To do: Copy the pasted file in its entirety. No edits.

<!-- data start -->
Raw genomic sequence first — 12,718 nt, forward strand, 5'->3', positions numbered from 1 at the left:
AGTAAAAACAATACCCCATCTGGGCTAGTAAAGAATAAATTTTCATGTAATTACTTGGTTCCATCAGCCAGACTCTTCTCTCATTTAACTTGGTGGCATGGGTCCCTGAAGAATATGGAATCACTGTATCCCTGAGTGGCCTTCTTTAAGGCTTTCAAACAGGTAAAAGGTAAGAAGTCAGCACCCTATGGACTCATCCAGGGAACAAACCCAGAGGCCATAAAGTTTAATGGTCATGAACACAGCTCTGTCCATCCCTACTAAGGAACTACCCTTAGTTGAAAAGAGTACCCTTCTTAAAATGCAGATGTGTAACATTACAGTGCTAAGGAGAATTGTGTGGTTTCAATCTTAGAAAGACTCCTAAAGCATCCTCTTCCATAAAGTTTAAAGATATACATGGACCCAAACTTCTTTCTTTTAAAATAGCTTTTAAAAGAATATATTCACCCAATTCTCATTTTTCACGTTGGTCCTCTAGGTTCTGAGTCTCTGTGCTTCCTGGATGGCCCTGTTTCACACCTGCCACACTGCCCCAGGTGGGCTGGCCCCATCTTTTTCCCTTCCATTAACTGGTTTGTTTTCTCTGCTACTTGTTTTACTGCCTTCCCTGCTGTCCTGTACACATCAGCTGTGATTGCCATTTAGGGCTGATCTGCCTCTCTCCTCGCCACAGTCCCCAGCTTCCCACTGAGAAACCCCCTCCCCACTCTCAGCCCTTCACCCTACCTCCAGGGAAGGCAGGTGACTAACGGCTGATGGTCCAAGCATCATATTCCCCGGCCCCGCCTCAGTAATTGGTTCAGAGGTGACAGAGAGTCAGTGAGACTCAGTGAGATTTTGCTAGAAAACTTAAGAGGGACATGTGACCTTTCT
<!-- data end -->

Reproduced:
Raw genomic sequence first — 12,718 nt, forward strand, 5'->3', positions numbered from 1 at the left:
AGTAAAAACAATACCCCATCTGGGCTAGTAAAGAATAAATTTTCATGTAATTACTTGGTTCCATCAGCCAGACTCTTCTCTCATTTAACTTGGTGGCATGGGTCCCTGAAGAATATGGAATCACTGTATCCCTGAGTGGCCTTCTTTAAGGCTTTCAAACAGGTAAAAGGTAAGAAGTCAGCACCCTATGGACTCATCCAGGGAACAAACCCAGAGGCCATAAAGTTTAATGGTCATGAACACAGCTCTGTCCATCCCTACTAAGGAACTACCCTTAGTTGAAAAGAGTACCCTTCTTAAAATGCAGATGTGTAACATTACAGTGCTAAGGAGAATTGTGTGGTTTCAATCTTAGAAAGACTCCTAAAGCATCCTCTTCCATAAAGTTTAAAGATATACATGGACCCAAACTTCTTTCTTTTAAAATAGCTTTTAAAAGAATATATTCACCCAATTCTCATTTTTCACGTTGGTCCTCTAGGTTCTGAGTCTCTGTGCTTCCTGGATGGCCCTGTTTCACACCTGCCACACTGCCCCAGGTGGGCTGGCCCCATCTTTTTCCCTTCCATTAACTGGTTTGTTTTCTCTGCTACTTGTTTTACTGCCTTCCCTGCTGTCCTGTACACATCAGCTGTGATTGCCATTTAGGGCTGATCTGCCTCTCTCCTCGCCACAGTCCCCAGCTTCCCACTGAGAAACCCCCTCCCCACTCTCAGCCCTTCACCCTACCTCCAGGGAAGGCAGGTGACTAACGGCTGATGGTCCAAGCATCATATTCCCCGGCCCCGCCTCAGTAATTGGTTCAGAGGTGACAGAGAGTCAGTGAGACTCAGTGAGATTTTGCTAGAAAACTTAAGAGGGACATGTGACCTTTCT